Social media ads: Social media ads can be harder to detect or can appear as a typical sidebar ad. For example, you can “boost” a Facebook post, which expands its reach within the newsfeeds of a targeted market. In contrast, an organization can design and publish a typical display-looking ad, which gets published in a right-hand sidebar on a Facebook user’s home page.
According to the Q1-2017 4C Insights report, social media ad spending up 61.5% over last year. They looked at the social media ad spend by more than 900 brands on Facebook, Instagram, Snapchat, Pinterest and LinkedIn. Social media ads are big, especially as organic reach diminishes.
The M+R benchmark report found that nonprofits paid to increase reach for 2.7% of their Facebook posts as their social media audience on Facebook grew by 23%. When it comes to deciding where a nonprofit should place social media ads, note that the M+R report found that Instagram had the greatest audience growth, more than doubling in the past year.
Wondering about mobile ads? The M+R report didn’t break down mobile ads. (Look for a future post here on nonprofits and mobile marketing in general.)
Ways for nonprofits to use digital ads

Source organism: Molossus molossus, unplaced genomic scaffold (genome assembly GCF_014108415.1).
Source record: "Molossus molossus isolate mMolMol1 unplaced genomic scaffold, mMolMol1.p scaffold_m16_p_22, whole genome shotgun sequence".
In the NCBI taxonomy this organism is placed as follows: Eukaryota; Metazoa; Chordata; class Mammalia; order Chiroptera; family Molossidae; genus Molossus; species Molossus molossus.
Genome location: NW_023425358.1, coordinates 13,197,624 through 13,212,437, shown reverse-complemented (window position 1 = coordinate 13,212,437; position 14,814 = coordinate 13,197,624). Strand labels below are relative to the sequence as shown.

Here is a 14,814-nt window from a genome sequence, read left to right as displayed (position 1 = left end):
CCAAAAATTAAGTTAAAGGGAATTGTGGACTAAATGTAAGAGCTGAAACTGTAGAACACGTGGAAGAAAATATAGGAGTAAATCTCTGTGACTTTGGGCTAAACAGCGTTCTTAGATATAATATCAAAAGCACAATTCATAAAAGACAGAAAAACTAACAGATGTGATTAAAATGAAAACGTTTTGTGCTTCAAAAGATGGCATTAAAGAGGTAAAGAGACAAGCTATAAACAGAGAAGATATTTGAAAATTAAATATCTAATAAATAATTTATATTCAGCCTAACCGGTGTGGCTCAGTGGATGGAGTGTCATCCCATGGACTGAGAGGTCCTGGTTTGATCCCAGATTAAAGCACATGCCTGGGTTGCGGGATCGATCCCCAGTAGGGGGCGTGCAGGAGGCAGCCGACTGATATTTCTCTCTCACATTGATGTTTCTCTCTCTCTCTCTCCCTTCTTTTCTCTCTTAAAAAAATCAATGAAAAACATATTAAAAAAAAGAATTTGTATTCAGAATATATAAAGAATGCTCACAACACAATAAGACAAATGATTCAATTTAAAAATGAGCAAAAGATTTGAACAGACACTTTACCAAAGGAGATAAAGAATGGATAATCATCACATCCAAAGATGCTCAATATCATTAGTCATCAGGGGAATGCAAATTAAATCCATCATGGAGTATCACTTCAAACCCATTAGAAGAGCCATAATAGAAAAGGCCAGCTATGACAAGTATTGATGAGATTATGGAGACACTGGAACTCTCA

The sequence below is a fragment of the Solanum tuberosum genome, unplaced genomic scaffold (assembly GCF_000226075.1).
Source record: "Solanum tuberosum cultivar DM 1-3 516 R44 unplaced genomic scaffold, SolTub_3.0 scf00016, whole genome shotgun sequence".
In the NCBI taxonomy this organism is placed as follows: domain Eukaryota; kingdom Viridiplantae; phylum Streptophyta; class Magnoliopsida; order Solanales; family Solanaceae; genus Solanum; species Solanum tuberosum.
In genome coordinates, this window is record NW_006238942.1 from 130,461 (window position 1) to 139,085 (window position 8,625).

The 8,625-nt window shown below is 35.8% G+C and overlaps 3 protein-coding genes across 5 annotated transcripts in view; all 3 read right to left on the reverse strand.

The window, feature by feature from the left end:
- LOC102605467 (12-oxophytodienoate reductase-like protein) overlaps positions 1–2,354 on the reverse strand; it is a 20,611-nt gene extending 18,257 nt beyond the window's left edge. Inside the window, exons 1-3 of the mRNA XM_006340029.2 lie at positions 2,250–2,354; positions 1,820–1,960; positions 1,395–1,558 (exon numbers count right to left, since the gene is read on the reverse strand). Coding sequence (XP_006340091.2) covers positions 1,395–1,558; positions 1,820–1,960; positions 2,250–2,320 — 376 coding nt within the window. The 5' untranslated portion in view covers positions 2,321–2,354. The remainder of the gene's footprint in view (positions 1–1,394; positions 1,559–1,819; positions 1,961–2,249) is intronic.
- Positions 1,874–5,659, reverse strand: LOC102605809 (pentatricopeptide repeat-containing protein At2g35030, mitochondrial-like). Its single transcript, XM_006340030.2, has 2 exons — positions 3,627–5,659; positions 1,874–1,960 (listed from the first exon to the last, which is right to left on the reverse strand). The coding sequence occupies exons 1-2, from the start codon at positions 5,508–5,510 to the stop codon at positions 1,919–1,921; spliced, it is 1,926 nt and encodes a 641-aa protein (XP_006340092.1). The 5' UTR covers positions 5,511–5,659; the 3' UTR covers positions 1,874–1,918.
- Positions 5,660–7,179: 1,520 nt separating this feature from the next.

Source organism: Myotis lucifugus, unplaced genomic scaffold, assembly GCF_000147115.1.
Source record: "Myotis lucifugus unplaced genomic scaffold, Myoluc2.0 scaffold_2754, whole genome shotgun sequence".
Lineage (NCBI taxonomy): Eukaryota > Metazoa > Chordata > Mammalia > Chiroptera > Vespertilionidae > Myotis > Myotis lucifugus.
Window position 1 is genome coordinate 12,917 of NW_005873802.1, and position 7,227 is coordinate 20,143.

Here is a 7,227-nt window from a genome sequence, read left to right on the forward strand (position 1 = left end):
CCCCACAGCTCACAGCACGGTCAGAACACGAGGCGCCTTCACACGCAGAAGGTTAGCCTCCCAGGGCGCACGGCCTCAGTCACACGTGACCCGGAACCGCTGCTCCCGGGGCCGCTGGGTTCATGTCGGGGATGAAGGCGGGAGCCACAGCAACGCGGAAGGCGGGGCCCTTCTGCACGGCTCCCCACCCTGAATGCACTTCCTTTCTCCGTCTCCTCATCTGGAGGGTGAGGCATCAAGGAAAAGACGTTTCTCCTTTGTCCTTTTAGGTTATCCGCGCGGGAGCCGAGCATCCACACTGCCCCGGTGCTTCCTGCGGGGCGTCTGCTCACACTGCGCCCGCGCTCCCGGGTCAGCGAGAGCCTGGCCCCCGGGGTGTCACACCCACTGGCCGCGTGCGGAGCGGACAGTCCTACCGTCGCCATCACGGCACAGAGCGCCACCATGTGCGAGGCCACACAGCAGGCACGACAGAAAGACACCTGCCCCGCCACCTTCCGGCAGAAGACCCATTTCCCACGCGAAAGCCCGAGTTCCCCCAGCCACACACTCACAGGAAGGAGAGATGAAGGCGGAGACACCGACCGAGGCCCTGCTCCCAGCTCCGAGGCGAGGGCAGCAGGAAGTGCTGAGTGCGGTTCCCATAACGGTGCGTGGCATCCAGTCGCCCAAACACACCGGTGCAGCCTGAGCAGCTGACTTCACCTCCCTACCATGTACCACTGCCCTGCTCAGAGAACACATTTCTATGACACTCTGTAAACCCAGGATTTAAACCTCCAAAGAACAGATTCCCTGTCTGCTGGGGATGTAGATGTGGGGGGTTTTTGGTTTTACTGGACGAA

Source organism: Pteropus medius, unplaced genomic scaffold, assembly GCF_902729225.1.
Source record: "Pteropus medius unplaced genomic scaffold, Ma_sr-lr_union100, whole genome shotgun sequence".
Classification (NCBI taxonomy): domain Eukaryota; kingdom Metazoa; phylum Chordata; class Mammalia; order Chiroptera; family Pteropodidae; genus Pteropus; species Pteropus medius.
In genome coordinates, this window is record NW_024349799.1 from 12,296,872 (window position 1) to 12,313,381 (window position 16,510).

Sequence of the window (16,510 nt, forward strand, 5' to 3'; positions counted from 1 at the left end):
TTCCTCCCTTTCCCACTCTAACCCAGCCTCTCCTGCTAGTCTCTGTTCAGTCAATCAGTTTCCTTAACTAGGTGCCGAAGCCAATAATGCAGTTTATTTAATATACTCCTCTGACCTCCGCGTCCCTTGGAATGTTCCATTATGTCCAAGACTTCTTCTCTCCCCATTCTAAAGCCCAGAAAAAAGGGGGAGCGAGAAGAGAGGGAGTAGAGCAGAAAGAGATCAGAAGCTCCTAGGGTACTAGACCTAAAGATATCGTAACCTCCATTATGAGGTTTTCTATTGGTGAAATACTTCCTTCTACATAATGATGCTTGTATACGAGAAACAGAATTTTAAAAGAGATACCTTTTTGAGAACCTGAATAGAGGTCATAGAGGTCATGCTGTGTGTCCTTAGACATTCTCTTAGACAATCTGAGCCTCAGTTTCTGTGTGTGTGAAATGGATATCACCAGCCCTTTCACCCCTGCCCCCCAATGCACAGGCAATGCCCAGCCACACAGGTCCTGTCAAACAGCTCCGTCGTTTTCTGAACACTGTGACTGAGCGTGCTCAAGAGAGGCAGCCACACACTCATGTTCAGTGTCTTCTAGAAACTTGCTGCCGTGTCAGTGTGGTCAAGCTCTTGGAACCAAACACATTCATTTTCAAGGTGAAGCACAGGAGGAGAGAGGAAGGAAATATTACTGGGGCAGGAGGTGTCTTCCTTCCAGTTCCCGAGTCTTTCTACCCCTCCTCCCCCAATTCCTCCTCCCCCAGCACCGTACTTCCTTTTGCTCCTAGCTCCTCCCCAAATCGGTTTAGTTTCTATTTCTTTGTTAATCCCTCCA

Of course, behind every digital ad is a goal and a landing page. At least, there should be if you want a digital ad campaign to be successful. Before building the content of the ad and the landing page behind it, first specify the goal of the campaign. The nonprofits surveyed for M+R’s benchmark report spent 46% of their digital ad dollars on new donor acquisition. After that, they spent 23% on branding, 18% on lead generation, and 14% of existing supporter conversion.
As M+R summed up, this means that 60% of nonprofit’s digital ad spend went towards driving donations. Not a bad goal to have, especially considering that M+R’s benchmark report also found that 26% of all online revenue came from email solicitations. That means 74% on nonprofits’ online donations came through other channels.
Here are other ways nonprofits can use digital ad campaigns: